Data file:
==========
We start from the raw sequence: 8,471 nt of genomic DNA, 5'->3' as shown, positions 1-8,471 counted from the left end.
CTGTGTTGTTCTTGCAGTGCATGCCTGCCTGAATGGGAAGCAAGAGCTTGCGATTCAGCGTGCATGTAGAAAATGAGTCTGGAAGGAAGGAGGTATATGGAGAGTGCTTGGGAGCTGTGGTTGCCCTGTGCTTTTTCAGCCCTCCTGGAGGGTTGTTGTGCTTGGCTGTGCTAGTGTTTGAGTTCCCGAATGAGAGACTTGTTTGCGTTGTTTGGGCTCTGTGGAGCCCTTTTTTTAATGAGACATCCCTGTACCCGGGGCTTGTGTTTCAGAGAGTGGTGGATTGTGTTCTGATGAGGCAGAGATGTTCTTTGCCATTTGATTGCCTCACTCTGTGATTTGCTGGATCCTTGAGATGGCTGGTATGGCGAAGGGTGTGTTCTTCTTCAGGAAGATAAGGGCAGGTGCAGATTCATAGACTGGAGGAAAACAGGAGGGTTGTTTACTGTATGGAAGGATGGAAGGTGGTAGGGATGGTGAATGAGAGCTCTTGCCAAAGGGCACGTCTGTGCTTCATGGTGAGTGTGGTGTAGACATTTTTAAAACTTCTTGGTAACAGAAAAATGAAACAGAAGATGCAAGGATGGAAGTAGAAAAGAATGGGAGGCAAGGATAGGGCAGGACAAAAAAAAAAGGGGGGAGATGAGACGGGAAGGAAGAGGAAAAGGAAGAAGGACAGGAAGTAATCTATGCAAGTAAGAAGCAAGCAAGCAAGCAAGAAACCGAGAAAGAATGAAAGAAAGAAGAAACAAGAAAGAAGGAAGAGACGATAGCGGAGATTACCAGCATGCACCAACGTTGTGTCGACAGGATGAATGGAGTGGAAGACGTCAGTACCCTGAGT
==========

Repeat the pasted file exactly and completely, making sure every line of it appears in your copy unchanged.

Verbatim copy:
We start from the raw sequence: 8,471 nt of genomic DNA, 5'->3' as shown, positions 1-8,471 counted from the left end.
CTGTGTTGTTCTTGCAGTGCATGCCTGCCTGAATGGGAAGCAAGAGCTTGCGATTCAGCGTGCATGTAGAAAATGAGTCTGGAAGGAAGGAGGTATATGGAGAGTGCTTGGGAGCTGTGGTTGCCCTGTGCTTTTTCAGCCCTCCTGGAGGGTTGTTGTGCTTGGCTGTGCTAGTGTTTGAGTTCCCGAATGAGAGACTTGTTTGCGTTGTTTGGGCTCTGTGGAGCCCTTTTTTTAATGAGACATCCCTGTACCCGGGGCTTGTGTTTCAGAGAGTGGTGGATTGTGTTCTGATGAGGCAGAGATGTTCTTTGCCATTTGATTGCCTCACTCTGTGATTTGCTGGATCCTTGAGATGGCTGGTATGGCGAAGGGTGTGTTCTTCTTCAGGAAGATAAGGGCAGGTGCAGATTCATAGACTGGAGGAAAACAGGAGGGTTGTTTACTGTATGGAAGGATGGAAGGTGGTAGGGATGGTGAATGAGAGCTCTTGCCAAAGGGCACGTCTGTGCTTCATGGTGAGTGTGGTGTAGACATTTTTAAAACTTCTTGGTAACAGAAAAATGAAACAGAAGATGCAAGGATGGAAGTAGAAAAGAATGGGAGGCAAGGATAGGGCAGGACAAAAAAAAAAGGGGGGAGATGAGACGGGAAGGAAGAGGAAAAGGAAGAAGGACAGGAAGTAATCTATGCAAGTAAGAAGCAAGCAAGCAAGCAAGAAACCGAGAAAGAATGAAAGAAAGAAGAAACAAGAAAGAAGGAAGAGACGATAGCGGAGATTACCAGCATGCACCAACGTTGTGTCGACAGGATGAATGGAGTGGAAGACGTCAGTACCCTGAGT